Finally, plaintiff argues that Interrogatory No. 2 "asks for dozens of pieces of information on... at least five separately themed topics (Ms. Rowell's personal information, her work history, her past telephone numbers and email addresses, her marital history, and her family members)."[26] Although plaintiff argues "there are many other examples, " she fails to assert them.[27] Plaintiff also fails to assert how many interrogatories she believes Interrogatory No. 2 comprises. Unsurprisingly, plaintiff does not offer a total count of defendant's interrogatories to show defendant has exceeded thirty. Plaintiff picked and chose what interrogatories to apply this objection to and strangely, only asserted this objection to seven of seventeen numbered interrogatories and in no particular order.[28]

Plaintiff did not follow the court's procedure for a party making a supernumerary objection. When such a situation arises, the objecting party is to either seek a protective order and not answer the requests at issue or answer up to the numerical limit and object to the remaining requests without answering.[29] Instead, plaintiff chose to selectively apply this objection out of order and respond to some requests subject to that objection, but not others. This is improper. "[T]he responding party is not entitled to randomly select which of the... interrogatories it will answer..."[30]

Furthermore, of the seven interrogatories plaintiff objected to on this basis, plaintiff only attempted to support her objection to three in her response to defendant's motion. Fed.R.Civ.P. 33(a)(4) requires the responding party to state the grounds for objecting to an interrogatory with specificity. When a party files a motion to compel that asks the court to overrule certain objections, the objecting party must clearly and specifically show how the discovery requests are objectionable.[31] Here, plaintiff has not clearly shown how this discovery request is objectionable by stating that it refers to "at least five separately themed topics" without any analysis to support that assertion. Nonetheless, even if the court indulged plaintiff and counted this interrogatory as five (because of the alleged five separately themed topics), defendant would still not exceed the thirty interrogatory limit. Therefore, plaintiff's objection to the number of interrogatories is overruled.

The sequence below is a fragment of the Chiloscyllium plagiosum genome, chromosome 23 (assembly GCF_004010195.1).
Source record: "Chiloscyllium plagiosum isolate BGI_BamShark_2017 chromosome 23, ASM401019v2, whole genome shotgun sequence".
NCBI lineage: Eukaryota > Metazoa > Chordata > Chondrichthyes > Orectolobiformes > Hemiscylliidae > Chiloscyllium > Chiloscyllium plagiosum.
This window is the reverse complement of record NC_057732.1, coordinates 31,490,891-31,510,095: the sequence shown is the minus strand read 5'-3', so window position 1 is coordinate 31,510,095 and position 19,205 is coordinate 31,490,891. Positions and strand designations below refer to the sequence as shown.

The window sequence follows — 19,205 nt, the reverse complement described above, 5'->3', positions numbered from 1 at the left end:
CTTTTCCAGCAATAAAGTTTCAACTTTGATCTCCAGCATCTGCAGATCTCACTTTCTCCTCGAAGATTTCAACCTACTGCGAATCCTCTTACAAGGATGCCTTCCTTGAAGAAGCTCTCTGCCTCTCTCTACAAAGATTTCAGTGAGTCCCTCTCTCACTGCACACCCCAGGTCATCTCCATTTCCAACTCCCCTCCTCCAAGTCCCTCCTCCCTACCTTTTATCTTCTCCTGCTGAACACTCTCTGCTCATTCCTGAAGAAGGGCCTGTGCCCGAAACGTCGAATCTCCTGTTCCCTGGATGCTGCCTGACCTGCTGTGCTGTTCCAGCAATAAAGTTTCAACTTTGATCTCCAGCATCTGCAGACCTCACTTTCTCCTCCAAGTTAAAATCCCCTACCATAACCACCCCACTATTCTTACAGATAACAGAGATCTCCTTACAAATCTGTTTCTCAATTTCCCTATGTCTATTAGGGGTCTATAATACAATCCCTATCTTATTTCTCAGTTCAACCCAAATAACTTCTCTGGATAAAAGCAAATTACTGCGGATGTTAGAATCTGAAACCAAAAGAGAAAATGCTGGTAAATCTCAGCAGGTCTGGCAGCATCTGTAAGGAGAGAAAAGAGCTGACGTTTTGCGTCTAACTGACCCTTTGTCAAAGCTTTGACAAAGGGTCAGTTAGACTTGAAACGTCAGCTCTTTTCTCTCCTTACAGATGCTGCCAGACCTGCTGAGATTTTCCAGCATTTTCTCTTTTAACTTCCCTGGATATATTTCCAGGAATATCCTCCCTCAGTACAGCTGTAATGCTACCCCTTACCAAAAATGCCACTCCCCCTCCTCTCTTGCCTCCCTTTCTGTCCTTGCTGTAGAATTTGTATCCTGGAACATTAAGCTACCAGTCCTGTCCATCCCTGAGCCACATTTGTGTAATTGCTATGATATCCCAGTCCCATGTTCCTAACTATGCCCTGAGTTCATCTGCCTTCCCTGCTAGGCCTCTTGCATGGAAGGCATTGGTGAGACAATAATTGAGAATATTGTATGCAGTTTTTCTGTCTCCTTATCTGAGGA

B. Relevancy Objections

Relevance, at the discovery stage, is broadly construed. Generally, "a request for discovery should be considered relevant if there is any possibility' that the information sought may be relevant to the claim or defense of any party."[32] A court should allow a request for discovery "unless it is clear that the information sought can have no possible bearing" on the claim at issue.[33] "When the discovery sought appears relevant on its face, the party resisting discovery has the burden to establish the lack of relevance by demonstrating that the requested discovery (1) does not come within the broad scope of relevance as defined under Fed.R.Civ.P. 26(b)(1), or (2) is of such marginal relevance that the potential harm the discovery may cause would outweigh the ordinary presumption in favor of broad disclosure."[34]

1. Interrogatory No. 3